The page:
Authors : Gopalan BP, D'Souza RR, Rajnala N, Arumugam K, Dias M, Ranga U, Shet A
Publication Year : 2019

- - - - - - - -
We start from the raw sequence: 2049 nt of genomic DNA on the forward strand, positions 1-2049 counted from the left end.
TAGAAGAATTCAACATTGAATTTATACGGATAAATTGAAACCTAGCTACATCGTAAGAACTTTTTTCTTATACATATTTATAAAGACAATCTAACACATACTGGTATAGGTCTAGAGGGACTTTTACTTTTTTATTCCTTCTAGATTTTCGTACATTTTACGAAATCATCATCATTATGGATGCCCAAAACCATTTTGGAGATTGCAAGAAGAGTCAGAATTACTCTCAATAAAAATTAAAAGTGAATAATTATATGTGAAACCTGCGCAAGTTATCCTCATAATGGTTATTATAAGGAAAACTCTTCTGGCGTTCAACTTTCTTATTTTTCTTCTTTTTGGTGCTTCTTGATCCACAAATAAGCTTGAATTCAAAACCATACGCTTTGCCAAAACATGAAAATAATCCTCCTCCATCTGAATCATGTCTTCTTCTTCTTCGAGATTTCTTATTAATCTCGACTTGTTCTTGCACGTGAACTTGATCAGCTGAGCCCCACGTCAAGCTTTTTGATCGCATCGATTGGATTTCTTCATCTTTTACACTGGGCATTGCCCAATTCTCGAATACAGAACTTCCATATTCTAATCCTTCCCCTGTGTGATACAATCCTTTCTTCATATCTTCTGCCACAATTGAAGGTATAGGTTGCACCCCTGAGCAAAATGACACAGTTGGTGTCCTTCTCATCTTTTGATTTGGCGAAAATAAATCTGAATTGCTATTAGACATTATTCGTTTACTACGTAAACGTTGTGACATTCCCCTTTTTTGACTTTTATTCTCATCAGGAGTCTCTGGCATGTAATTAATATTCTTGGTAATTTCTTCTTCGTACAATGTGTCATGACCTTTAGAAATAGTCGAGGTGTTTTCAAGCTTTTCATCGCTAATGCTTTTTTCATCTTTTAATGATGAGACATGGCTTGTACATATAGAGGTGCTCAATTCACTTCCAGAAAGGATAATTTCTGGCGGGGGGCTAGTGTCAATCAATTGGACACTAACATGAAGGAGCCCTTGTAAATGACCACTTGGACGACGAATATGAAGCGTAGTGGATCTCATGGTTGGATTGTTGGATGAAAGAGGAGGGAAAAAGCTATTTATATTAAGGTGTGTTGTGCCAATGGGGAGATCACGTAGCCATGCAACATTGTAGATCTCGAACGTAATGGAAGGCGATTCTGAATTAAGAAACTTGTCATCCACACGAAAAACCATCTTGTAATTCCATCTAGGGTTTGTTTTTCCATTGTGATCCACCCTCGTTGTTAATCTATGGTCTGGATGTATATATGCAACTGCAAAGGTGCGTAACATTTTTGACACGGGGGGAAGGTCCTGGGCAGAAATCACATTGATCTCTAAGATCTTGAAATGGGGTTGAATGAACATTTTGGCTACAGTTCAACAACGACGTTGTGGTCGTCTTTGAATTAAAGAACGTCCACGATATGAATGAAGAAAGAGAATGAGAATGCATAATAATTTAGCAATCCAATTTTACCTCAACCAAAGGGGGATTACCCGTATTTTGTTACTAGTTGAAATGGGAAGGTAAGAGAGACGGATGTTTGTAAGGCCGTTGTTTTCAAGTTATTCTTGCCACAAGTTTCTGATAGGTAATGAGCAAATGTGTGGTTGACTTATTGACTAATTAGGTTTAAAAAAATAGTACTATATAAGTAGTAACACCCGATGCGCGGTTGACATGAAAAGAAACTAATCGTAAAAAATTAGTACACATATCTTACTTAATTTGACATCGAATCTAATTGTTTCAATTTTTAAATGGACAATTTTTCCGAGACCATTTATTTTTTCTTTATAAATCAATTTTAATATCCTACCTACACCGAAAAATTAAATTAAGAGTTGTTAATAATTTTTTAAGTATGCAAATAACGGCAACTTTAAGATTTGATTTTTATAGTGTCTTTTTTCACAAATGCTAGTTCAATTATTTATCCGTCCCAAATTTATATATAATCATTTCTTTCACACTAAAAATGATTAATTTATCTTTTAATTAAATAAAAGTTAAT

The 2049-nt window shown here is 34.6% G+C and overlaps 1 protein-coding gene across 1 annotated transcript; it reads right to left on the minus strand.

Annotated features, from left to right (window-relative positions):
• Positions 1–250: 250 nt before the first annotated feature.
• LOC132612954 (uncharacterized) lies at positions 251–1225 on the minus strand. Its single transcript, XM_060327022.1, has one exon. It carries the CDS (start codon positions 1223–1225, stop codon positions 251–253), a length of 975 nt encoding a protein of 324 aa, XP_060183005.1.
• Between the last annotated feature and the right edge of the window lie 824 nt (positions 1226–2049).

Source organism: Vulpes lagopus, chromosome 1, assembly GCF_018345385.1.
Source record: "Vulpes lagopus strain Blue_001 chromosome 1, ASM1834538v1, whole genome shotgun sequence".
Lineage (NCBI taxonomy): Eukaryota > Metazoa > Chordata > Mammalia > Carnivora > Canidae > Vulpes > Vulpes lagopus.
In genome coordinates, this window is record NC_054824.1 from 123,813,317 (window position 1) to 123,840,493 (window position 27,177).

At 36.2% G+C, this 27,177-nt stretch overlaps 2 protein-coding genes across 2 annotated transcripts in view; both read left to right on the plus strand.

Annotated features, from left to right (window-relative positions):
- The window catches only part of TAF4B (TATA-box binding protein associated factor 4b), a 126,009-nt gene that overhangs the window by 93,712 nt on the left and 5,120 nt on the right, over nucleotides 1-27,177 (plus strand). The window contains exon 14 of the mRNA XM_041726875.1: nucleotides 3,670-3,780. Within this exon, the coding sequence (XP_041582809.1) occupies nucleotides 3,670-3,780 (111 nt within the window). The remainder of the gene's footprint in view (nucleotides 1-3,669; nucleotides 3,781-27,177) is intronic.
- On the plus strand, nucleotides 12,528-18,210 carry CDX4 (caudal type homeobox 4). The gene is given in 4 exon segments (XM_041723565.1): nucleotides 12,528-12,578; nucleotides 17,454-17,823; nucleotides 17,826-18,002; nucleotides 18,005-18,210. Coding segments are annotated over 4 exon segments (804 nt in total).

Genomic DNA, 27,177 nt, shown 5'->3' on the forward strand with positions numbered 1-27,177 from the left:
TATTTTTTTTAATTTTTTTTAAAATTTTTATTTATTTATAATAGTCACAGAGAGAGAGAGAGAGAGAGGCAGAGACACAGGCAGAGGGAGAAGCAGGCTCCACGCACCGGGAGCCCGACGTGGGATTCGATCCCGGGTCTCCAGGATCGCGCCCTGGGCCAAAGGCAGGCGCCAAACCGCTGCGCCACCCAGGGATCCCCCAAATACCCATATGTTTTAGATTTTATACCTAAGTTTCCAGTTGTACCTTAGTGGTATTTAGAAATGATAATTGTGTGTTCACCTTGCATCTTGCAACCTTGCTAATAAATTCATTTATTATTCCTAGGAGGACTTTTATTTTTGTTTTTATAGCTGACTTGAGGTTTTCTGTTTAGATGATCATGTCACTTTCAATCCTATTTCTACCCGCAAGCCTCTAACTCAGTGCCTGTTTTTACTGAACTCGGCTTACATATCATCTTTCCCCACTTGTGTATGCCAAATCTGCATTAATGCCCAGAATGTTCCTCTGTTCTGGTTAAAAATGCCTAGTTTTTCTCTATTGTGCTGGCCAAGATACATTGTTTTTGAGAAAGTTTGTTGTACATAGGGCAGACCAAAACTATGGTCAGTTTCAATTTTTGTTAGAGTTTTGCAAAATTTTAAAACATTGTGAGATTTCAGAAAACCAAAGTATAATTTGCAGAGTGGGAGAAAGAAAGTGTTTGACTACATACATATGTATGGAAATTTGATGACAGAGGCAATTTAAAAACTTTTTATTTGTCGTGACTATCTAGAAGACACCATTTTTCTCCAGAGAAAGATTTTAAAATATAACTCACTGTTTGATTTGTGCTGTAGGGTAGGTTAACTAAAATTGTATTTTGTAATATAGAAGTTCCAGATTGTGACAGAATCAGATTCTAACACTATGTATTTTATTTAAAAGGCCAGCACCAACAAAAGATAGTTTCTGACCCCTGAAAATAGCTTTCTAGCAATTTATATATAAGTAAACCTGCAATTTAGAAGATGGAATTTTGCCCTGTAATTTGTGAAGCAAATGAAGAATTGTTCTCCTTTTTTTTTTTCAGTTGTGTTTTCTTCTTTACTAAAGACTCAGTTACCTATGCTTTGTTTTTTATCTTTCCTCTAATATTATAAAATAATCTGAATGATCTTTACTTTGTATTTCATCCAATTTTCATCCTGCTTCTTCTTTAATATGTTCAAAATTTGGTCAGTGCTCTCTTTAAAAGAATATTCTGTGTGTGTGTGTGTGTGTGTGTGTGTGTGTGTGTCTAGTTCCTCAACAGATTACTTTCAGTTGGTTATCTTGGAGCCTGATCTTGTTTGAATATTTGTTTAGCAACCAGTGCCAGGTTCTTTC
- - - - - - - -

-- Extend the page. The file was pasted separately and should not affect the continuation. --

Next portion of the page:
Using cell-associated DNA and cell-free RNA of human immunodeficiency virus type-1 (HIV-1), we investigated the role of drug-resistant viral variants that emerged during early antiretroviral therapy (ART) in determining virological outcome. This case-control study compared virologic nonresponder children (two viral loads [VLs] > 200 copies/mL within 2 years of ART) and responder children (two VLs less than 200 copies/mL after six months of ART) infected with HIV-1 initiated on nonnucleoside reverse-transcriptase inhibitor (NNRTI)-based ART. The partial reverse-transcriptase gene of HIV-1 in cell-associated DNA was genotyped using next-generation sequencing (NGS; Illumina; threshold 0.5%; at baseline and month six of ART) and in cell-free RNA (concurrently and at virological failure; VL > 1000 copies/mL at > 12 months of ART) using the Sanger method. Among 30 nonresponders and 37 responders, baseline differences were insignificant while adherence, VL, and drug resistance mutations (DRMs) observed at month six differed significantly ( P > 0.05). At month six, NGS estimated a higher number of DRMs compared with Sanger (50% vs 33%; P = 0.001). Among the nonresponders carrying a resistant virus (86.6%) at virological failure, 26% harbored clinically relevant low-frequency DRMs in the cell-associated DNA at month six (0.5%-20%; K103N, G190A, Y181C, and M184I). Plasma VL of > 3 log 10 copies/mL (AOR, 30.4; 95% CI, 3.3-281; P = 0.003) and treatment-relevant DRMs detected in the cell-associated DNA at month six (AOR, 24.2; 95% CI, 2.6-221; P = 0.005) were independently associated with increased risk for early virological failure. Our findings suggest that treatment-relevant DRMs acquired in cell-associated DNA during the first six months of ART can predict virological failure in children initiated on NNRTI-based ART.